By Andrew Tangel, Jim Puzzanghera and E. Scott Reckard
The clampdown on hedging gained steam last year after JPMorgan Chase & Co. suffered more than $6 billion in losses from positions by a trader who was known as the “London Whale” for his oversized hedges. The embarrassing stumble drew glaring media exposure for the nation’s largest bank.
Now the Volcker rule forces banks to continually monitor and adjust hedging strategies to ensure they don’t morph into riskier bets that could blow holes in their balance sheets. Under new requirements, the institutions will also have to document rationales for hedges.
Fed Gov. Daniel Tarullo, who heads the agency’s bank supervision and regulation committee, said the “Whale” episode provided “a real-world example of what should not happen in a banking organization.”
While proprietary trading is now generally banned, the rule will still allow banks to buy stocks and bonds in a practice known as market-making. Banks buy these investments in anticipation that clients will at some point want them.
But regulators worried that firms could take outsize and potentially dangerous positions for their own profits. Under the rule, banks’ trading desks would not be allowed to hold investments that exceeded “the reasonably expected near-term demands of customers.”
Banks will now be required to keep records to back up their positions, and chief executives will be required to sign off on their firms’ compliance.
They are also being asked under the new rule to structure employee compensation so that it does not “reward or incentivize” engaging in prohibited proprietary trading practices or expose the bank “to excessive or imprudent risk.” But how the provision will work in practice is unclear.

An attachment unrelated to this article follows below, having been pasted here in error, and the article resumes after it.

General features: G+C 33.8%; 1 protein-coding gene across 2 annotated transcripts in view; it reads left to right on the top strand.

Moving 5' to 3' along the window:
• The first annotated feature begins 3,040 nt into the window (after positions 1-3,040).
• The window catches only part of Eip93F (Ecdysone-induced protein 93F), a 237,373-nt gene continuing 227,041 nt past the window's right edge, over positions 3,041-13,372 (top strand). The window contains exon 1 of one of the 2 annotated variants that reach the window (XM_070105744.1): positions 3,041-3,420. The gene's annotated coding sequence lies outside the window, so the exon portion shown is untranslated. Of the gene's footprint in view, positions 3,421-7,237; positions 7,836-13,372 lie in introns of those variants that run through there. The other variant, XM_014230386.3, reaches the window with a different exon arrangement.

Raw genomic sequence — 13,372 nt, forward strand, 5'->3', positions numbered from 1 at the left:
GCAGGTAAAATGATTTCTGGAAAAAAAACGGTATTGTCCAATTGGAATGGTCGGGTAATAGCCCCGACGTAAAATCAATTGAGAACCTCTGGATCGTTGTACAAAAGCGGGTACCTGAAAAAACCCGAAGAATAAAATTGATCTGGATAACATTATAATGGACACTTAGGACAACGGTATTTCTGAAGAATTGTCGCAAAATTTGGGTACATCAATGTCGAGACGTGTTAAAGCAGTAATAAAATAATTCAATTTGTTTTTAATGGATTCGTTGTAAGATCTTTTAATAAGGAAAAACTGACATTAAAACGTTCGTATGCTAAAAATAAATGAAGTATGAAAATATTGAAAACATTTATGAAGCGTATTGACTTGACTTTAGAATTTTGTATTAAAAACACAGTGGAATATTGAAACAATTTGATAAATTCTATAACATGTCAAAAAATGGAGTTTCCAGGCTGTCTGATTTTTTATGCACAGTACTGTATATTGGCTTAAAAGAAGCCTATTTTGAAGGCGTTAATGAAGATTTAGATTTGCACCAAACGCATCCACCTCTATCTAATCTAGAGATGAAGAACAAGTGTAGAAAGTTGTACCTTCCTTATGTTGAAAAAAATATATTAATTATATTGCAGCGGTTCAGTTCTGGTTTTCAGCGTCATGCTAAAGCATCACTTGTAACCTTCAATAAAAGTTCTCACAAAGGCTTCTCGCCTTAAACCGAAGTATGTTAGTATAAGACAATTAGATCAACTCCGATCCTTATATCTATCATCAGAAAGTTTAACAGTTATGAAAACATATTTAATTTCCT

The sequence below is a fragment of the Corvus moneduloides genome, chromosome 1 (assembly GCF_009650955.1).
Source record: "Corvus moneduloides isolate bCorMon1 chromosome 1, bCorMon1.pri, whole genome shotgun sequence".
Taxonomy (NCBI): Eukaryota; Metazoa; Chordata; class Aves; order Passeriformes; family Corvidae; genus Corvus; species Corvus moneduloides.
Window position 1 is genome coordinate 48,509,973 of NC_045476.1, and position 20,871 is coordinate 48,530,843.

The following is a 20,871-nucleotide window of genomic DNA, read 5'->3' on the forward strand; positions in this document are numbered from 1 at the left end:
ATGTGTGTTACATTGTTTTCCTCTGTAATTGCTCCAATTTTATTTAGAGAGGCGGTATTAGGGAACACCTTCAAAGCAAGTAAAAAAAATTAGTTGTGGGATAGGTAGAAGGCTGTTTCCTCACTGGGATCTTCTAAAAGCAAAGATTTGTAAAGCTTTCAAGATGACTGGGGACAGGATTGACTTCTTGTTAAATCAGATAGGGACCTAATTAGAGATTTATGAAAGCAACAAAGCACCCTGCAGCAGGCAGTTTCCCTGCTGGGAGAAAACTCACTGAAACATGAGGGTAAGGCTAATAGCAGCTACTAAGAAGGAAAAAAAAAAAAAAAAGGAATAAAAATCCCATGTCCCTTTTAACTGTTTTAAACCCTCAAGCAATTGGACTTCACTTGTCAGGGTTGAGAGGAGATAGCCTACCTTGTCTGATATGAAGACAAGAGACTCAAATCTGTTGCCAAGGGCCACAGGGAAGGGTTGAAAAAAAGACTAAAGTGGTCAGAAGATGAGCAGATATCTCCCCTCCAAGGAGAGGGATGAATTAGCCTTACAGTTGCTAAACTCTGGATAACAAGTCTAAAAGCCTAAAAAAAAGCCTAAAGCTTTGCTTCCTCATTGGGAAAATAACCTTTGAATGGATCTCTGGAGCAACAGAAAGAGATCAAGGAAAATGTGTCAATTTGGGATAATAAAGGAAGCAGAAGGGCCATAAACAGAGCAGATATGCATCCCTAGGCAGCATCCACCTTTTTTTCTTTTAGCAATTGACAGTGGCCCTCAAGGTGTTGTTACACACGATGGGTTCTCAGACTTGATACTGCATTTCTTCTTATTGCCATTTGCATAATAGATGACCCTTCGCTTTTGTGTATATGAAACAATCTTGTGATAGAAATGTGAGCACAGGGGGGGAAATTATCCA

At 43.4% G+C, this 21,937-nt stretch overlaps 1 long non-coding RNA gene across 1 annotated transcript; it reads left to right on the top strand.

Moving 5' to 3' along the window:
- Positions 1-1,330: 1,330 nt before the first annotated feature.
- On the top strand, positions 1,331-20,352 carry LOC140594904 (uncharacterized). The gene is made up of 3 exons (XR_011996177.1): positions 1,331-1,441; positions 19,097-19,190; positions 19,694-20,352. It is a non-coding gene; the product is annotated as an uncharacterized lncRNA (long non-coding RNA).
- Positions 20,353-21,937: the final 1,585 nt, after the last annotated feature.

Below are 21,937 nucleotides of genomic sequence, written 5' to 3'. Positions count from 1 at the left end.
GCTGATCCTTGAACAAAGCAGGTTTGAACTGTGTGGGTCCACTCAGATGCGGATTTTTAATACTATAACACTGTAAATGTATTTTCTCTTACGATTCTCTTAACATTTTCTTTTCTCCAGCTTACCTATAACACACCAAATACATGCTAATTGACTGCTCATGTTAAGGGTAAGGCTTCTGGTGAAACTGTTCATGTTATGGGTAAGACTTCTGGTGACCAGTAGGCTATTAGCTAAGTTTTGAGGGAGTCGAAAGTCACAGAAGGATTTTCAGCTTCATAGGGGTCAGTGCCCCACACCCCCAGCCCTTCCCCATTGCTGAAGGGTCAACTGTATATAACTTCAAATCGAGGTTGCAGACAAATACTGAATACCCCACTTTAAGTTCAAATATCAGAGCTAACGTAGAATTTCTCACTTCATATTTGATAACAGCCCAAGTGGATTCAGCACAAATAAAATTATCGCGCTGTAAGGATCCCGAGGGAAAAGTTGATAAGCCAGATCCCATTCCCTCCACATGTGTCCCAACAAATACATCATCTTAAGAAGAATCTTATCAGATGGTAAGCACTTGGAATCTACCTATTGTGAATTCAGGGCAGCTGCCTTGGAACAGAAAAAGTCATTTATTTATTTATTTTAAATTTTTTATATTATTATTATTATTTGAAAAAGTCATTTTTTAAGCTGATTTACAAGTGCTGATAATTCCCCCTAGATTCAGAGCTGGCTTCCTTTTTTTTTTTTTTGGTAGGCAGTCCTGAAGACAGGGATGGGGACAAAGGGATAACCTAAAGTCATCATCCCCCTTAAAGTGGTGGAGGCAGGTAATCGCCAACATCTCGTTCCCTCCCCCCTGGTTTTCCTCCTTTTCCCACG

Sens. Jeff Merkley (D-Ore.) and Carl Levin (D-Mich.), who pushed for the Volcker rule’s inclusion in the 2010 financial reform law, said they were reviewing the final version but early indications were that it was tougher than what regulators originally proposed more than two years ago.
The Volcker rule “was intended to change the culture and practices at our nation’s largest financial firms, to prevent Wall Street and the big banks from making swing-for-the-fences bets that put depositors and taxpayers at risk,” Merkley and Levin said in a joint statement. “The regulators have taken a serious step forward in mandating critical changes.”
Wall Street and business groups were quick to voice their unhappiness with the final rule. They argued that regulators could increase the costs of doing business, as well as hinder growth and job creation. The Securities Industry and Financial Markets Assn. said it remained concerned that an overly restrictive Volcker rule would “inflict serious harm on our nation’s economy and American savers.”
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